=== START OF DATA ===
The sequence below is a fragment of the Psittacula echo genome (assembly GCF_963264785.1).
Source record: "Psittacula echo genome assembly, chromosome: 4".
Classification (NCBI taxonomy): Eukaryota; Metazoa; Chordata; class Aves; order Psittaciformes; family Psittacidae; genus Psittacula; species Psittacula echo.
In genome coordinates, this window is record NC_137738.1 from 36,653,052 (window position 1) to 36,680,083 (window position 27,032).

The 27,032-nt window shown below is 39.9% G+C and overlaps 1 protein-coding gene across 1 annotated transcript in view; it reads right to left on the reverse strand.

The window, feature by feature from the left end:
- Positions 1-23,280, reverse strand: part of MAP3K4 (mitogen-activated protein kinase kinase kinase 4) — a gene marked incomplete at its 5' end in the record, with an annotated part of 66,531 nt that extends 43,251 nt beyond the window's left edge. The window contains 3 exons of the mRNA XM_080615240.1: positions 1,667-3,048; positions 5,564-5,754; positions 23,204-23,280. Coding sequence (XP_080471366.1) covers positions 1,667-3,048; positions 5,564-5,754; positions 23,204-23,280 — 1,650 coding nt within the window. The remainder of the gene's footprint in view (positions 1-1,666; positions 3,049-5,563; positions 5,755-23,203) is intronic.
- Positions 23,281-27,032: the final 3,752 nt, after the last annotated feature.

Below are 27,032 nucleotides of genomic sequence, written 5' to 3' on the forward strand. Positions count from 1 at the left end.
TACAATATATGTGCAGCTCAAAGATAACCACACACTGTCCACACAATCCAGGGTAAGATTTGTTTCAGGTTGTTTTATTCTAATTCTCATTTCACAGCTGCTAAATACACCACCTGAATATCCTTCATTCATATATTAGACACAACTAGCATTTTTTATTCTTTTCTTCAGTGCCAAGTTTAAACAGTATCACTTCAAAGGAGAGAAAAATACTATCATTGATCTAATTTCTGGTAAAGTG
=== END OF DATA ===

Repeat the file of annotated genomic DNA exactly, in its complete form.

The sequence below is a fragment of the Psittacula echo genome (assembly GCF_963264785.1).
Source record: "Psittacula echo genome assembly, chromosome: 4".
Classification (NCBI taxonomy): Eukaryota; Metazoa; Chordata; class Aves; order Psittaciformes; family Psittacidae; genus Psittacula; species Psittacula echo.
In genome coordinates, this window is record NC_137738.1 from 36,653,052 (window position 1) to 36,680,083 (window position 27,032).

The 27,032-nt window shown below is 39.9% G+C and overlaps 1 protein-coding gene across 1 annotated transcript in view; it reads right to left on the reverse strand.

The window, feature by feature from the left end:
- Positions 1-23,280, reverse strand: part of MAP3K4 (mitogen-activated protein kinase kinase kinase 4) — a gene marked incomplete at its 5' end in the record, with an annotated part of 66,531 nt that extends 43,251 nt beyond the window's left edge. The window contains 3 exons of the mRNA XM_080615240.1: positions 1,667-3,048; positions 5,564-5,754; positions 23,204-23,280. Coding sequence (XP_080471366.1) covers positions 1,667-3,048; positions 5,564-5,754; positions 23,204-23,280 — 1,650 coding nt within the window. The remainder of the gene's footprint in view (positions 1-1,666; positions 3,049-5,563; positions 5,755-23,203) is intronic.
- Positions 23,281-27,032: the final 3,752 nt, after the last annotated feature.

Below are 27,032 nucleotides of genomic sequence, written 5' to 3' on the forward strand. Positions count from 1 at the left end.
TACAATATATGTGCAGCTCAAAGATAACCACACACTGTCCACACAATCCAGGGTAAGATTTGTTTCAGGTTGTTTTATTCTAATTCTCATTTCACAGCTGCTAAATACACCACCTGAATATCCTTCATTCATATATTAGACACAACTAGCATTTTTTATTCTTTTCTTCAGTGCCAAGTTTAAACAGTATCACTTCAAAGGAGAGAAAAATACTATCATTGATCTAATTTCTGGTAAAGTG